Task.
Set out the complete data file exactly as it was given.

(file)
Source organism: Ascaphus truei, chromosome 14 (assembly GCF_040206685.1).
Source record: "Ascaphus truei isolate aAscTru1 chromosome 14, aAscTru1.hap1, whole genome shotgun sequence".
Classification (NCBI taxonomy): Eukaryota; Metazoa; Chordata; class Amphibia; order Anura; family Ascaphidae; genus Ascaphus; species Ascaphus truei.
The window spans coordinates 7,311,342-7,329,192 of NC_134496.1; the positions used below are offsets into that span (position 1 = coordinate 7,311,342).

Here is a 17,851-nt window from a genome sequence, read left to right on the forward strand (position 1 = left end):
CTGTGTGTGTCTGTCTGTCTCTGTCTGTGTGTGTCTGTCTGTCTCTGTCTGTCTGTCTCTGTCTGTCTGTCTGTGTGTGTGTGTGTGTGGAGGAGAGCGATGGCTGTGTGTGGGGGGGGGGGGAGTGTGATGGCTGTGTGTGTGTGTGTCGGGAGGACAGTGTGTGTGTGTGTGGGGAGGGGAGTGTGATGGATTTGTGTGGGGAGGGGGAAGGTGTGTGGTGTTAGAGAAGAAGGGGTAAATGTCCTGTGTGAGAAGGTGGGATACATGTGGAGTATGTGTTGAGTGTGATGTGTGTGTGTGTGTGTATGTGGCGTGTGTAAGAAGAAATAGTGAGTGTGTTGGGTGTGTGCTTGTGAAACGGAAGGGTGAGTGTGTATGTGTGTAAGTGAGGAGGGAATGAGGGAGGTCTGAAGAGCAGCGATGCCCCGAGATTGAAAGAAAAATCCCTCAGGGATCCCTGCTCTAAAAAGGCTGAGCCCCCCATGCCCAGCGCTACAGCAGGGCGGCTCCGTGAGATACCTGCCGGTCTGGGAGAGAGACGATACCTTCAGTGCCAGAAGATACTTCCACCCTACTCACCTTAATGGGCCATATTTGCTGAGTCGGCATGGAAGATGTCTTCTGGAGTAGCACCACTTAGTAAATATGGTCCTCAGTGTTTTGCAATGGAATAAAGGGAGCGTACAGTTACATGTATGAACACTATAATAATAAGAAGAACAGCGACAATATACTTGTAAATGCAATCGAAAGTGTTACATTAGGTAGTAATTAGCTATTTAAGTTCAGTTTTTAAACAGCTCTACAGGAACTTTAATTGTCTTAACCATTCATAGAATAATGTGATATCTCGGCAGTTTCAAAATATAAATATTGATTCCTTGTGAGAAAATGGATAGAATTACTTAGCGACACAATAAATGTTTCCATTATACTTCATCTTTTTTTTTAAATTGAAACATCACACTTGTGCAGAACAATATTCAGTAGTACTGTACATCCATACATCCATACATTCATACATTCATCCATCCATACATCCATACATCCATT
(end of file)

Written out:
Source organism: Ascaphus truei, chromosome 14 (assembly GCF_040206685.1).
Source record: "Ascaphus truei isolate aAscTru1 chromosome 14, aAscTru1.hap1, whole genome shotgun sequence".
Classification (NCBI taxonomy): Eukaryota; Metazoa; Chordata; class Amphibia; order Anura; family Ascaphidae; genus Ascaphus; species Ascaphus truei.
The window spans coordinates 7,311,342-7,329,192 of NC_134496.1; the positions used below are offsets into that span (position 1 = coordinate 7,311,342).

Here is a 17,851-nt window from a genome sequence, read left to right on the forward strand (position 1 = left end):
CTGTGTGTGTCTGTCTGTCTCTGTCTGTGTGTGTCTGTCTGTCTCTGTCTGTCTGTCTCTGTCTGTCTGTCTGTGTGTGTGTGTGTGTGGAGGAGAGCGATGGCTGTGTGTGGGGGGGGGGGGAGTGTGATGGCTGTGTGTGTGTGTGTCGGGAGGACAGTGTGTGTGTGTGTGGGGAGGGGAGTGTGATGGATTTGTGTGGGGAGGGGGAAGGTGTGTGGTGTTAGAGAAGAAGGGGTAAATGTCCTGTGTGAGAAGGTGGGATACATGTGGAGTATGTGTTGAGTGTGATGTGTGTGTGTGTGTGTATGTGGCGTGTGTAAGAAGAAATAGTGAGTGTGTTGGGTGTGTGCTTGTGAAACGGAAGGGTGAGTGTGTATGTGTGTAAGTGAGGAGGGAATGAGGGAGGTCTGAAGAGCAGCGATGCCCCGAGATTGAAAGAAAAATCCCTCAGGGATCCCTGCTCTAAAAAGGCTGAGCCCCCCATGCCCAGCGCTACAGCAGGGCGGCTCCGTGAGATACCTGCCGGTCTGGGAGAGAGACGATACCTTCAGTGCCAGAAGATACTTCCACCCTACTCACCTTAATGGGCCATATTTGCTGAGTCGGCATGGAAGATGTCTTCTGGAGTAGCACCACTTAGTAAATATGGTCCTCAGTGTTTTGCAATGGAATAAAGGGAGCGTACAGTTACATGTATGAACACTATAATAATAAGAAGAACAGCGACAATATACTTGTAAATGCAATCGAAAGTGTTACATTAGGTAGTAATTAGCTATTTAAGTTCAGTTTTTAAACAGCTCTACAGGAACTTTAATTGTCTTAACCATTCATAGAATAATGTGATATCTCGGCAGTTTCAAAATATAAATATTGATTCCTTGTGAGAAAATGGATAGAATTACTTAGCGACACAATAAATGTTTCCATTATACTTCATCTTTTTTTTTAAATTGAAACATCACACTTGTGCAGAACAATATTCAGTAGTACTGTACATCCATACATCCATACATTCATACATTCATCCATCCATACATCCATACATCCATT